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It took 40 years for St. Rose Philippine Duchesne to become a missionary


Lawrence OP / CC BY-NC 2.0

Philip Kosloski - published on 11/18/19

Her story reminds us that God's will is fulfilled on his time, not ours!
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Sometimes we are impatient with God. We have a desire or dream and we want it to happen now! However, often God will make us wait, forming us into a better person, more capable to receive his gifts.

Such was the case with St. Rose Philippine Duchesne, who spent most of her life in disappointment, always wanting to be a religious missionary but never being able to fulfill that call.

It all started when she was eight years old and brought in contact with a missionary who was working in America. This was during the 18th century, when many French missionaries were exploring the uncharted land of what would later become the United States and Canada. The stories she heard inflamed in her little soul a desire to spread the Gospel in foreign lands. A short biography of her in the book Historic Nuns relates her early hopes and dreams for the future.

[S]he was brought in contact with a priest who had been laboring in Louisiana, and told the children stories about the [Native Americans]. She was only eight years old when her little head and heart were possessed with the idea that it must be “a great happiness to be a missionary.” And the horrible stories of [the] Jesuit Fathers who had been shot, scalped, and cut in pieces only excited her to envy!

She did not shy away from the thought of martyrdom, which is certainly not a normal inclination of an 8-year-old girl! However, her dreams of being a missionary would have to be put on hold.

When she turned 18 various suitors were presented to her by her parents, but she refused to get married and wanted to pursue religious life. Her plans were quickly thwarted by the tumultuous French Revolution and she was not able to enter any religious order.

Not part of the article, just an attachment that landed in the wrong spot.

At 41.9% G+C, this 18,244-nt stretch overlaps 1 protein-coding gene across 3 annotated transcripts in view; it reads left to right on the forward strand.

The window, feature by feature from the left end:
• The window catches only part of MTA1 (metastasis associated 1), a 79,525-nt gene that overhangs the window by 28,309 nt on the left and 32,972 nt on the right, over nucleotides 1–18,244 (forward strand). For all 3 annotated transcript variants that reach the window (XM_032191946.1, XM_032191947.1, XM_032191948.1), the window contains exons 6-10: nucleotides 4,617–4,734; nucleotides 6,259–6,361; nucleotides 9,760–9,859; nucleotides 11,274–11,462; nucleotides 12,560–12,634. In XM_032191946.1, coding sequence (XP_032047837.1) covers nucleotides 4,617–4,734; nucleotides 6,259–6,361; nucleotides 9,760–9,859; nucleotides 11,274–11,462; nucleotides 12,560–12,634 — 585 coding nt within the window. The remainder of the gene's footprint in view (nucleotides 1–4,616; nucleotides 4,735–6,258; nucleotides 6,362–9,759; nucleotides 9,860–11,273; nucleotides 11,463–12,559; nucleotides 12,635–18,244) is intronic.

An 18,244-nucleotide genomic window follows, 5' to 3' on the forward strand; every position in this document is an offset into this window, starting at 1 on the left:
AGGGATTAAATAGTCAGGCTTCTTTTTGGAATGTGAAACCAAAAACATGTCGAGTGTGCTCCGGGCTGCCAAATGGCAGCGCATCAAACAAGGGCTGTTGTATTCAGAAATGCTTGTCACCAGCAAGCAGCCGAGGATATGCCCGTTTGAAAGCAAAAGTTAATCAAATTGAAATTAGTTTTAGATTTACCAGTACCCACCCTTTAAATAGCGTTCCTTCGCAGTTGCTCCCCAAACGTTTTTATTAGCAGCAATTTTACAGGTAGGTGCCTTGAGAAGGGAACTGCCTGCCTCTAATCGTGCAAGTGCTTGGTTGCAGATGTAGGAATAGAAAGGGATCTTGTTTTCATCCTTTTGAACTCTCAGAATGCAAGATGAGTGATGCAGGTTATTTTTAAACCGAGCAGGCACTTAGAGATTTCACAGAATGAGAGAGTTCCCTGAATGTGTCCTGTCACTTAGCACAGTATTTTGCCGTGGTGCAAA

At one point she even had hopes of re-establishing a monastery, purchasing a building that once served a group of religious sisters. Even that failed and she was left crying, trying to figure out what God had in store for her.

In God’s providence, she would be put in touch with Madeleine Sophie Barat and enter the Society of the Sacred Heart. This was a step in the right direction, but she still felt called to serve in the New World as a missionary.

Then one day another providential encounter set her on the path to fulfill her lifelong dream.

[S]he had heard of a missionary priest who had recently been made Bishop of New Orleans. Here was a chance, indeed! His name was Monsignor Dubourg, and he had come over to France to [find] recruits for his diocese, and to get money for his various works. He had been preaching in Lyons with extraordinary success. Thus when the new Bishop came to call on Madame Barat at the Rue des Postes, the nuns were familiar with his name. Madame Duchesne happened to be portress, and it was she who went to announce his visit to Madame Barat, and, [said to her]: “Now is the hour of Providence! I do beseech of you, Reverend Mother, not to miss the opportunity. You have only a word to say. I implore you say it.”

Barat permitted Duchesne to go and shortly thereafter Duchesne found herself in America, traveling down the Mississippi River and establishing schools and ministering to the Native Americans along the way. Duchesne was 49 years old when she traveled to the New World, ending her 40-year wait to become a missionary.

Her story reminds us that patience is certainly a virtue and all you need to worry about is following God’s will. We may want to do something now and feel that God is calling us to it. However, we need to remember that God acts on his time, not ours.


Read more:
St. Madeline Sophie Barat: A preemie who grew up to change the world


Read more:
Meet the saint who opened the first free school west of the Mississippi

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